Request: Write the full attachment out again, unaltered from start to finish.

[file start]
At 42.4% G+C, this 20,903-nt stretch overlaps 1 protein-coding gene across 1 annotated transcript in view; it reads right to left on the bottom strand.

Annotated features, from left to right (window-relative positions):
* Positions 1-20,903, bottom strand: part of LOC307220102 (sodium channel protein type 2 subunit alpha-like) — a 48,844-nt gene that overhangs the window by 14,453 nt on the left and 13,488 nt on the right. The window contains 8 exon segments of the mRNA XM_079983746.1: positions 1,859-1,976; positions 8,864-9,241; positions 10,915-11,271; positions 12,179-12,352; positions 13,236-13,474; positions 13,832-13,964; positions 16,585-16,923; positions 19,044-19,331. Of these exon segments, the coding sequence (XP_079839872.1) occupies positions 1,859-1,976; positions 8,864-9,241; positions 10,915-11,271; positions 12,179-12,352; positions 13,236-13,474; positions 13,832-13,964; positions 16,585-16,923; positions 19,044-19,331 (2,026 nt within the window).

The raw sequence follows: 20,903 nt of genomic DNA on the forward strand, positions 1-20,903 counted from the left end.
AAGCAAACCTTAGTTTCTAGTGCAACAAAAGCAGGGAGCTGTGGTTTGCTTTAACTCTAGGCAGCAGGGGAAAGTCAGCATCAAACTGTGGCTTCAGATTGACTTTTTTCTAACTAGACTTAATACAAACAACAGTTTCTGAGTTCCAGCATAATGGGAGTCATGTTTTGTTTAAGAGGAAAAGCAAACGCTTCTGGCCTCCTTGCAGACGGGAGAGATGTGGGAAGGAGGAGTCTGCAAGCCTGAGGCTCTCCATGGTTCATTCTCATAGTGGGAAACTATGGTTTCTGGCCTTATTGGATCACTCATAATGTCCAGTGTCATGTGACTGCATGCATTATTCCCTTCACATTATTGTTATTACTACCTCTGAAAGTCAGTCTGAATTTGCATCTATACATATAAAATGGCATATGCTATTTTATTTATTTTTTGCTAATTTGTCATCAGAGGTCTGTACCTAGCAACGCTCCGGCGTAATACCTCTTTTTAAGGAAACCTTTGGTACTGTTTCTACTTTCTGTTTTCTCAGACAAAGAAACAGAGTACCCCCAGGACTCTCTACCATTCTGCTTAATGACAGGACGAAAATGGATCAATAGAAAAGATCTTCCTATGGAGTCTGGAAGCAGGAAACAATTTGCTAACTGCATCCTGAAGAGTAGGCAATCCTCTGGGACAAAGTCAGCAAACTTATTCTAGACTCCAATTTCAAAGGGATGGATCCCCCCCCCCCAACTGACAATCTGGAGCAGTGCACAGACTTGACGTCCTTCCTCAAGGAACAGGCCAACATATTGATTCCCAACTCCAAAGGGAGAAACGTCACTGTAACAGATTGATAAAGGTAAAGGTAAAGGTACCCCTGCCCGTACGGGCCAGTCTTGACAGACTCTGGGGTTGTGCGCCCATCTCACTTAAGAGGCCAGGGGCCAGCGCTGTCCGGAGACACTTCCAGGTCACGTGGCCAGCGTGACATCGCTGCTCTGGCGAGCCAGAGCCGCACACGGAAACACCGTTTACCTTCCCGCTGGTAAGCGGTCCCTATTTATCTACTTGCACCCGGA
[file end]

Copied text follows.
At 42.4% G+C, this 20,903-nt stretch overlaps 1 protein-coding gene across 1 annotated transcript in view; it reads right to left on the bottom strand.

Annotated features, from left to right (window-relative positions):
* Positions 1-20,903, bottom strand: part of LOC307220102 (sodium channel protein type 2 subunit alpha-like) — a 48,844-nt gene that overhangs the window by 14,453 nt on the left and 13,488 nt on the right. The window contains 8 exon segments of the mRNA XM_079983746.1: positions 1,859-1,976; positions 8,864-9,241; positions 10,915-11,271; positions 12,179-12,352; positions 13,236-13,474; positions 13,832-13,964; positions 16,585-16,923; positions 19,044-19,331. Of these exon segments, the coding sequence (XP_079839872.1) occupies positions 1,859-1,976; positions 8,864-9,241; positions 10,915-11,271; positions 12,179-12,352; positions 13,236-13,474; positions 13,832-13,964; positions 16,585-16,923; positions 19,044-19,331 (2,026 nt within the window).

The raw sequence follows: 20,903 nt of genomic DNA on the forward strand, positions 1-20,903 counted from the left end.
AAGCAAACCTTAGTTTCTAGTGCAACAAAAGCAGGGAGCTGTGGTTTGCTTTAACTCTAGGCAGCAGGGGAAAGTCAGCATCAAACTGTGGCTTCAGATTGACTTTTTTCTAACTAGACTTAATACAAACAACAGTTTCTGAGTTCCAGCATAATGGGAGTCATGTTTTGTTTAAGAGGAAAAGCAAACGCTTCTGGCCTCCTTGCAGACGGGAGAGATGTGGGAAGGAGGAGTCTGCAAGCCTGAGGCTCTCCATGGTTCATTCTCATAGTGGGAAACTATGGTTTCTGGCCTTATTGGATCACTCATAATGTCCAGTGTCATGTGACTGCATGCATTATTCCCTTCACATTATTGTTATTACTACCTCTGAAAGTCAGTCTGAATTTGCATCTATACATATAAAATGGCATATGCTATTTTATTTATTTTTTGCTAATTTGTCATCAGAGGTCTGTACCTAGCAACGCTCCGGCGTAATACCTCTTTTTAAGGAAACCTTTGGTACTGTTTCTACTTTCTGTTTTCTCAGACAAAGAAACAGAGTACCCCCAGGACTCTCTACCATTCTGCTTAATGACAGGACGAAAATGGATCAATAGAAAAGATCTTCCTATGGAGTCTGGAAGCAGGAAACAATTTGCTAACTGCATCCTGAAGAGTAGGCAATCCTCTGGGACAAAGTCAGCAAACTTATTCTAGACTCCAATTTCAAAGGGATGGATCCCCCCCCCCCAACTGACAATCTGGAGCAGTGCACAGACTTGACGTCCTTCCTCAAGGAACAGGCCAACATATTGATTCCCAACTCCAAAGGGAGAAACGTCACTGTAACAGATTGATAAAGGTAAAGGTAAAGGTACCCCTGCCCGTACGGGCCAGTCTTGACAGACTCTGGGGTTGTGCGCCCATCTCACTTAAGAGGCCAGGGGCCAGCGCTGTCCGGAGACACTTCCAGGTCACGTGGCCAGCGTGACATCGCTGCTCTGGCGAGCCAGAGCCGCACACGGAAACACCGTTTACCTTCCCGCTGGTAAGCGGTCCCTATTTATCTACTTGCACCCGGA